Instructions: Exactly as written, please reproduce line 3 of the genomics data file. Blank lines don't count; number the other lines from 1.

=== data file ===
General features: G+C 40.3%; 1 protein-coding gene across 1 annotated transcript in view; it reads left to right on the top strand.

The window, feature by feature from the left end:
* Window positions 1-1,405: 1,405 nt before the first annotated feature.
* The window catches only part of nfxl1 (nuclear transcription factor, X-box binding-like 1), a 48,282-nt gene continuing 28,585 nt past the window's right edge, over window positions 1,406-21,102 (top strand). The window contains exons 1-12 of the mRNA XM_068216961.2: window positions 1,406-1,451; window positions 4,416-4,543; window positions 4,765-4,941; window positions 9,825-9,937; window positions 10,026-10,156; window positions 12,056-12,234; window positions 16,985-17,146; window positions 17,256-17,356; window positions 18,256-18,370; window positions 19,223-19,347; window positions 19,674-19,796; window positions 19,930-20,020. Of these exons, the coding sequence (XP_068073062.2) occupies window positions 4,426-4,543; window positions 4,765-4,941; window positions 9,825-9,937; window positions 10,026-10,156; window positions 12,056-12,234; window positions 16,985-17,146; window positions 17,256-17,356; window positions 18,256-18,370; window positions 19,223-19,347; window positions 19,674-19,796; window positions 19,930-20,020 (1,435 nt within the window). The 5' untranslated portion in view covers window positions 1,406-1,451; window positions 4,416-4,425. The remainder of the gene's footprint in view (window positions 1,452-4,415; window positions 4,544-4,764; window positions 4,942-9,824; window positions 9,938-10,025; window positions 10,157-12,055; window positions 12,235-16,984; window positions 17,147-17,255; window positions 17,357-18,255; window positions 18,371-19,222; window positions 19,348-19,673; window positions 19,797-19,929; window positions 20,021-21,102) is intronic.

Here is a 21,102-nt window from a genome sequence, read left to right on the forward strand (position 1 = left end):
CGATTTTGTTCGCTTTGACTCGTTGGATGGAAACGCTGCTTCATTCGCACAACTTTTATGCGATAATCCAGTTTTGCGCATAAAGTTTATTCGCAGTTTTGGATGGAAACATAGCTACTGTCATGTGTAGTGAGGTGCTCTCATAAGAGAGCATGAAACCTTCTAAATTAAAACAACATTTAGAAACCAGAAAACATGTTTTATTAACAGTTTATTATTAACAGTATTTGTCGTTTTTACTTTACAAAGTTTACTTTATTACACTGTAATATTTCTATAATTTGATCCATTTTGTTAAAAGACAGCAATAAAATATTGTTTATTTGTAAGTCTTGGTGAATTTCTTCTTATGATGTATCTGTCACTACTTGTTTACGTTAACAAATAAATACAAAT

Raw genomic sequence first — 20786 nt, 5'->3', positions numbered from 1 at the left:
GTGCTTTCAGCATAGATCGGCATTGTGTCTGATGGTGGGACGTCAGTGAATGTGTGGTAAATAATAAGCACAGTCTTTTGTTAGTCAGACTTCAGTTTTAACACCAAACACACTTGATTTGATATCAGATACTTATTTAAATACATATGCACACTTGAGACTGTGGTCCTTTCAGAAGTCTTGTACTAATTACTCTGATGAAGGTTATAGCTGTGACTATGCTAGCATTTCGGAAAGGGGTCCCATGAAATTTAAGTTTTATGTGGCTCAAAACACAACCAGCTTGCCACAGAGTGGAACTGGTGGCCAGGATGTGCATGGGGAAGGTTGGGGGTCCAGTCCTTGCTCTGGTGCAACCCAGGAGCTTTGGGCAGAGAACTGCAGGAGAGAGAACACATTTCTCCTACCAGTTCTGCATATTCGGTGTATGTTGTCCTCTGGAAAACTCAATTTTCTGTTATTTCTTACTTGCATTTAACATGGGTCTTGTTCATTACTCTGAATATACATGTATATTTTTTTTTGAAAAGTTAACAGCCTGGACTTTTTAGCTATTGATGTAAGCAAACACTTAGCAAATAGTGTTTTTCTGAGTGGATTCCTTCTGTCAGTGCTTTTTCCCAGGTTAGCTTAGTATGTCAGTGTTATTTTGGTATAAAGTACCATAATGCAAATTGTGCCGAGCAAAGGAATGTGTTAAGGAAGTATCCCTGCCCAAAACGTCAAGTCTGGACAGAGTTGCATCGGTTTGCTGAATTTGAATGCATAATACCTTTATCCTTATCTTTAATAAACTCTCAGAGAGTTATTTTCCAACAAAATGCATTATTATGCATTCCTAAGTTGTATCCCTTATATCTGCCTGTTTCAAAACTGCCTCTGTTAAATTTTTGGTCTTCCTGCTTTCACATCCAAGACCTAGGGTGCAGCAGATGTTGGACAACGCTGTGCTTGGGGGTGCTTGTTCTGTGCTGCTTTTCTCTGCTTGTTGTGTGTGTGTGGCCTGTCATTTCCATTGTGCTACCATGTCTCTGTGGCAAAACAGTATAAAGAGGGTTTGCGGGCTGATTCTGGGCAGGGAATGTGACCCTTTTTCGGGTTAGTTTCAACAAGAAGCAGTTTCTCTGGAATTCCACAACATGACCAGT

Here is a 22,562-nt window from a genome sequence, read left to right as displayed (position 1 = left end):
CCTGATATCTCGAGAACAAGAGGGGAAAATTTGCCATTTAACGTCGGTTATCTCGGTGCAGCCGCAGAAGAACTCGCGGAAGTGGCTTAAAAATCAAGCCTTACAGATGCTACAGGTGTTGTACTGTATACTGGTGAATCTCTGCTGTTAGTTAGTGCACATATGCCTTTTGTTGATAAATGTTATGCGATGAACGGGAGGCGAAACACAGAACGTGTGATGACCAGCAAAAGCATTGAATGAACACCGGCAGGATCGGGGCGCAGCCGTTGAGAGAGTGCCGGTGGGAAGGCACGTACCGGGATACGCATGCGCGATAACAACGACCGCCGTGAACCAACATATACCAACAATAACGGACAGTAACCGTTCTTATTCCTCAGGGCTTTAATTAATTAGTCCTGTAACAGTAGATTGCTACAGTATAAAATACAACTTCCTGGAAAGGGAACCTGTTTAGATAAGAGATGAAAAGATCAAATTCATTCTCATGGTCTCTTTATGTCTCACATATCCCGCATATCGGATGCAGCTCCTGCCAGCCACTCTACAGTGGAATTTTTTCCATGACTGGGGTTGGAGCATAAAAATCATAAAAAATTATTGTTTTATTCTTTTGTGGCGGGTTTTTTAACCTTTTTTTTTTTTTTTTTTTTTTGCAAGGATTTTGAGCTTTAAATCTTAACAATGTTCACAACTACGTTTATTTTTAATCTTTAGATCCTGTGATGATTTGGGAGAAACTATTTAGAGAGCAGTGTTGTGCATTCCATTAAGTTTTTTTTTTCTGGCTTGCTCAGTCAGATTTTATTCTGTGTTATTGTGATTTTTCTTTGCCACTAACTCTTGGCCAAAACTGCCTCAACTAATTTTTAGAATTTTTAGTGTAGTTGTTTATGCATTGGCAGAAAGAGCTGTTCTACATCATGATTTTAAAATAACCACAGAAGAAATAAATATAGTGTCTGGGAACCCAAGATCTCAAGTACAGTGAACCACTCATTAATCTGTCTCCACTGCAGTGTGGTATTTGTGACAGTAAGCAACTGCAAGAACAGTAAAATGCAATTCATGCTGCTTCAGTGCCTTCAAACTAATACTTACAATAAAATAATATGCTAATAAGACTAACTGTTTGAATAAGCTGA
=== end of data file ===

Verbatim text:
* Window positions 1-1,405: 1,405 nt before the first annotated feature.